Berman: No Big Surprises in 'Smooth' Session

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INDIANAPOLIS -

Indiana legislators are taking a break after what WIBC/Network Indiana Statehouse Bureau Chief Eric Berman calls a "smooth" legislative session. The Indiana General Assembly adjourned for the year Wednesday evening five days before the session's deadline, a stark contrast to last year when the legislature went to the wire. Berman says the most controversial piece of legislation was the hate crimes bill, but legislators were still able to pass it relatively quickly. 

In an interview with Inside INdiana Business, Berman said the gambling bill turned out to be the most difficult piece of legislation to get passed, but overall, there weren't any major surprises in the legislative session.

"There wasn't anything terribly unusual, which is why it went so smoothly. Often, there is some surprise that explodes. It didn't really happen this time," said Berman. "It might have been a little bit of a surprise (with) gambling. This debate started as a sports betting debate. It became clear pretty quickly that sports betting was not going to be controversial. There was a little bit of a surprise when that turned into a big gambling bill (and) they rolled it up with the Terre Haute casino and the Gary casino and the live dealers at the racinos. That was a little bit surprising followed by the surprise that even that wasn't terribly controversial."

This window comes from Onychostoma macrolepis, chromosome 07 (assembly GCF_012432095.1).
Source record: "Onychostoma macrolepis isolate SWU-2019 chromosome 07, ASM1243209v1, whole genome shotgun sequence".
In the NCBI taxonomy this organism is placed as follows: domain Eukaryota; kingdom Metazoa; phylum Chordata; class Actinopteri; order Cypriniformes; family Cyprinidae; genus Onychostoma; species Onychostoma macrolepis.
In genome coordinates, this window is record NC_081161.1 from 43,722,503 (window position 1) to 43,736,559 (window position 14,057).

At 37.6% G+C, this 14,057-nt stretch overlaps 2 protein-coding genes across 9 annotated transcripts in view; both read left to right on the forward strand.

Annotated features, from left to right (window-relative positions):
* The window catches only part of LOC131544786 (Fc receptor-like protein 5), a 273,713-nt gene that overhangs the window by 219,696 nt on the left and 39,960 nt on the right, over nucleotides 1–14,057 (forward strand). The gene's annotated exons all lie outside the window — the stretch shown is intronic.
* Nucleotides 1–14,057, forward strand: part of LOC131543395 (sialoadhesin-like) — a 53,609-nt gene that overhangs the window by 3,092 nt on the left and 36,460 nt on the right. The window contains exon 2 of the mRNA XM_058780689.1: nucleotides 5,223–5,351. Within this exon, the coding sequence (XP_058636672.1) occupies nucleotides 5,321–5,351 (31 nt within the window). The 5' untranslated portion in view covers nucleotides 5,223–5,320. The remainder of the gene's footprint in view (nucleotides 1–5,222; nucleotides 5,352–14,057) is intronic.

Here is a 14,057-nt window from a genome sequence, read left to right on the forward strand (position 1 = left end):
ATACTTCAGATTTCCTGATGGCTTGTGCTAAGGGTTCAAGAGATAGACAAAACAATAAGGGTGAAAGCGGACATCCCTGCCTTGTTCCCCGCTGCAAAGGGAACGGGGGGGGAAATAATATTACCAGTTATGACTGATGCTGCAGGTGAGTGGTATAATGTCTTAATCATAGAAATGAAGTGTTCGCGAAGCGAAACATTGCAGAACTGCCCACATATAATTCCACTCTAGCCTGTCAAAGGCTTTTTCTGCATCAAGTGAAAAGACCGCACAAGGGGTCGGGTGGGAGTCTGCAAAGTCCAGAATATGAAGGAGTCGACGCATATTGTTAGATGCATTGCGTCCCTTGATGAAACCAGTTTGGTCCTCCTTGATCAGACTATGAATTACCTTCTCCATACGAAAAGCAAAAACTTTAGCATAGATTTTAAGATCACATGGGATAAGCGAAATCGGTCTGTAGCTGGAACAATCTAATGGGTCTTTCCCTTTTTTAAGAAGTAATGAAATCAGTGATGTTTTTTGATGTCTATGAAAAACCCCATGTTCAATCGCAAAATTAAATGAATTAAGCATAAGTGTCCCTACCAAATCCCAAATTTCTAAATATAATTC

Berman says the legislature will soon be gearing up for summer study committees. One of the major topics that will be studied this year is the "complexity formula," which is the augmentation of school funding. He says there is a consensus that the state doesn't have a good way to set up that formula and the committee will look into a better way of doing that.

Berman adds legislators will also be looking at a tax on vaping. A bill on the topic died during the session but Senate President Pro Tempore Rod Bray (R-Martinsville) wants to continue the discussion.

"That's something he wants to look at both in terms of what's the best way to tax vaping; do you tax it based on the price? Do you tax it based on the volume? Do you tax based on the nicotine content? And secondly, what's a fair and efficient way to collect it? We heard from a lot of retailers, convenience stores in particular, saying this would be a burden to actually assess that tax."

He says there will many more topics studied over the summer as well.

Berman says there weren't any major surprises in the legislative session.
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